working there? A A common misconception is that at a big company, you become a number. You never, ever feel that way here. So whether it’s due to the strong investment in training and mentorship programs, or an opportunity to manage one of our iconic brands, you feel like you’re part of a small, intimate community rather than a large, global organization.

called a few years later and offered me my current opportunity. Looking back on it now, it was quite serendipitous—I knew the brands, I knew the people, and finally had the media experience to merge it all together. Q

What is your favorite aspect of

working at Unilever? A The endless opportunities. I’ve been able to work across sales, marketing, training and now media, which really demonstrates Unilever’s -degree point of view and its commitment to valuing each individual’s skill sets across disciplines, across brands, and across the world. Q

Do you have a favorite Unilever brand

or product? A I’m very partial to the ice cream brand Magnum—if you haven’t tried that, you haven’t lived! But I’m also fond of Q-tips because it was the first brand I worked on when I came to Unilever (and they really do have  percent more cotton at the tip!).

What prompted you to leave Unilever,

innovation play in the workplace?

Q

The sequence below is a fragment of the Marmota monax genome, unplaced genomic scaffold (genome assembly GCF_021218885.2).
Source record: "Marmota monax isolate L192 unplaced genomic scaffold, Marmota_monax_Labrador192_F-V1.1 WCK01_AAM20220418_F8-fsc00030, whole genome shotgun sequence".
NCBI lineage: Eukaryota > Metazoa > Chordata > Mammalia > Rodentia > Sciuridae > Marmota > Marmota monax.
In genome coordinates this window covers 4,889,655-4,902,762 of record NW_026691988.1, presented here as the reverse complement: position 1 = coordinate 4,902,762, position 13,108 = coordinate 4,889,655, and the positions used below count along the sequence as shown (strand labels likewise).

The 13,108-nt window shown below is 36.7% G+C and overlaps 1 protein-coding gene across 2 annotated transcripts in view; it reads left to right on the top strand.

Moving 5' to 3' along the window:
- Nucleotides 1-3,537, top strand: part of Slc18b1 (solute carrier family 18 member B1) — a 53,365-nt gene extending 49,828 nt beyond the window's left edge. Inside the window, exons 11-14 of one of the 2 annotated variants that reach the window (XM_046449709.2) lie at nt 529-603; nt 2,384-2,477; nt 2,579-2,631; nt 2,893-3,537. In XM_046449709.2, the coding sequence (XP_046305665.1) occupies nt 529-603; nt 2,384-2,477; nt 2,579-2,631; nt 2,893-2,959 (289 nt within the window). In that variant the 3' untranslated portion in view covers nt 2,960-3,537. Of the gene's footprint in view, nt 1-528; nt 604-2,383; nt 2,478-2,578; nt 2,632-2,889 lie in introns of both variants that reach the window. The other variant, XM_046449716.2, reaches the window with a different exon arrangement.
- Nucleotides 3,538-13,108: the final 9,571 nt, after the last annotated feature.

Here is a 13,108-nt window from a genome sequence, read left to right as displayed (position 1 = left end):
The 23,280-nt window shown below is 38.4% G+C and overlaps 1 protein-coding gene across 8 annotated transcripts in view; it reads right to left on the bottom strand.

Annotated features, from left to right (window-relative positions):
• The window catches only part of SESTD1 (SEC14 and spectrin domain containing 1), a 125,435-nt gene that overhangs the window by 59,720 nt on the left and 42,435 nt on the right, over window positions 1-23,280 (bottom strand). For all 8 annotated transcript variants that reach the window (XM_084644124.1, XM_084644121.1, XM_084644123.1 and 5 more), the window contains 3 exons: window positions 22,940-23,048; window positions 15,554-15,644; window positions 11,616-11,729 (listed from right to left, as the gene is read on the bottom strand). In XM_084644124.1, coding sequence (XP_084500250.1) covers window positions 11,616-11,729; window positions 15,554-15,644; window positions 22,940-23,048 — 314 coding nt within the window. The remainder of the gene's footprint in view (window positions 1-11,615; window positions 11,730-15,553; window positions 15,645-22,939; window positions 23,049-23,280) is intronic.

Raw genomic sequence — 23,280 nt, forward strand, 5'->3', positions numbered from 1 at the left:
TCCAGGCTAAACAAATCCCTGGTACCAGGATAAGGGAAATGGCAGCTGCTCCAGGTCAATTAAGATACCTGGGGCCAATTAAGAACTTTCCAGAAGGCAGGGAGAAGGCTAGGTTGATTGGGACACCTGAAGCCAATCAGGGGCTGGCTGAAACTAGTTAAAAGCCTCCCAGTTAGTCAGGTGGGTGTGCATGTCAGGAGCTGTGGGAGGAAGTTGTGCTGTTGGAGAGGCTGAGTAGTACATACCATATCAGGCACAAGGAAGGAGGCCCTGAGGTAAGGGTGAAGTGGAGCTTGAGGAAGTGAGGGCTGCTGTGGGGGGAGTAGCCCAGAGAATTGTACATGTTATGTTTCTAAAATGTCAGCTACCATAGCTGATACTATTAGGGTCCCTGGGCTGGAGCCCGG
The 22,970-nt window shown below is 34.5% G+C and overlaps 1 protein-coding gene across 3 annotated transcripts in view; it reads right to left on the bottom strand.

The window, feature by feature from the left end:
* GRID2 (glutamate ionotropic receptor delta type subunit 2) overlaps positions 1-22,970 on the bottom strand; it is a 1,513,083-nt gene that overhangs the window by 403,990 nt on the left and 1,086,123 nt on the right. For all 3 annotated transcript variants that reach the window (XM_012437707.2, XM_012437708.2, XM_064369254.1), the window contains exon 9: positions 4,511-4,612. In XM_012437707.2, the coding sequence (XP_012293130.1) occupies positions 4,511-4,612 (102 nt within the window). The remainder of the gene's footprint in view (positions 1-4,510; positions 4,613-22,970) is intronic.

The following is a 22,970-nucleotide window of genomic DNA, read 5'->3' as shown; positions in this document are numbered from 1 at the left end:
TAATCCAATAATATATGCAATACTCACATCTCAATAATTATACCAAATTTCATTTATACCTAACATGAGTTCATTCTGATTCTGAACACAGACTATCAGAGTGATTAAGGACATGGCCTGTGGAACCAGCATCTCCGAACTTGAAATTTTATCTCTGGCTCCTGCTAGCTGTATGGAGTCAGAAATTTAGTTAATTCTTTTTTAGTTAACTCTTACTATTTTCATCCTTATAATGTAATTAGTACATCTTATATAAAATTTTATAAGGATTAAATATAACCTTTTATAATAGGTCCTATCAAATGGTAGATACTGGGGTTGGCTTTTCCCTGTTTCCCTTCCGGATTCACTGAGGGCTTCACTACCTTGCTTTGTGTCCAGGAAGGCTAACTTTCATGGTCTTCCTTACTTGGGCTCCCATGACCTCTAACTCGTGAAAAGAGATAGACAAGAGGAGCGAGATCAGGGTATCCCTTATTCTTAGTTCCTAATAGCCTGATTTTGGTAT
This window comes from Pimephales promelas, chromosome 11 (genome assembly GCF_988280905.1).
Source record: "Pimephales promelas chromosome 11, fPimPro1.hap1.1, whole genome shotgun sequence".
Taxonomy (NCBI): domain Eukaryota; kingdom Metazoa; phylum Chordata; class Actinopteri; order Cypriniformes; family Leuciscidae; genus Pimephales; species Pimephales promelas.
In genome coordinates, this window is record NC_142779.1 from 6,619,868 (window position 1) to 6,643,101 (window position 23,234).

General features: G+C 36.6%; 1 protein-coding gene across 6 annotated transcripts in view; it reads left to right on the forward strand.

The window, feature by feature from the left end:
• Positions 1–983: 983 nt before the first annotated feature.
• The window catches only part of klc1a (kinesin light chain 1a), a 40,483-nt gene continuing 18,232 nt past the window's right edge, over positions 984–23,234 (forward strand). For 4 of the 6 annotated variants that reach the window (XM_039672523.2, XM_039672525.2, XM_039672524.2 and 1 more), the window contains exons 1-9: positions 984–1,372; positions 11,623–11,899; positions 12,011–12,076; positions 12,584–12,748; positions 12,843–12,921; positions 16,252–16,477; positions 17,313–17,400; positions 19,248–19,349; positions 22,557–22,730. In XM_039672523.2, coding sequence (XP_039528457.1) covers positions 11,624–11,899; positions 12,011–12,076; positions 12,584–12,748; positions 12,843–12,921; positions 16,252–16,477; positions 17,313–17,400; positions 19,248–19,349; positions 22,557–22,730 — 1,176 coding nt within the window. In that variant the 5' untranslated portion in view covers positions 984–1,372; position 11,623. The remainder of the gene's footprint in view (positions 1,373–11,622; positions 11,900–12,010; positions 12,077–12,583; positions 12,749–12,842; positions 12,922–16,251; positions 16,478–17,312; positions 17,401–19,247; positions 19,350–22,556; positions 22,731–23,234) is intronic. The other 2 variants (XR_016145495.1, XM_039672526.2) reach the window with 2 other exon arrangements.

They are broadly deployed across the workplace. It inspires me to work for a company that is so committed to people, consumers and the environment, whether that commitment is demonstrated through consumer educational programs, developing products that make consumers’ lives better, or reducing our environmental footprint.

and what made you decide to return?

Q

During my first job at Unilever, I discovered a passion for working with our media partners and about finding new and innovative ways to reach our consumers. So when a large media organization offered me an opportunity, I decided to pursue it because it gave me a chance to learn how global media companies operate. Unilever

Be patient, persistent, and get out there and network. You never know when your next boss could be in an elevator with you or sitting next to you in a restaurant. It’s happened to me! 

A

A

What advice do you have for students?

A

FIND OUT MORE: www.unileverusa.com/careers

Employees: Unilever employs more than 13,000 people across North America. Employees Profile: Each year, we recruit from some of the top schools across the United States. We offer career opportunities in the following areas: Marketing, Finance, Sales, Research & Development, Supply Chain, and Information Technology.

Text by Lindsay J. Westley, Photo by Chris Gabello

Gail Tifford was an attorney when she first started consulting for Unilever. That eventually led to a job offer, and, impressed by the caliber of its employees and already loyal to Unilever brands, Gail jumped at the opportunity. Now that she’s on the inside, she benefits from a supportive and flexible workplace—but still finds time to sing the praises of Unilever’s brands, from Hellmann’s to Q-tips.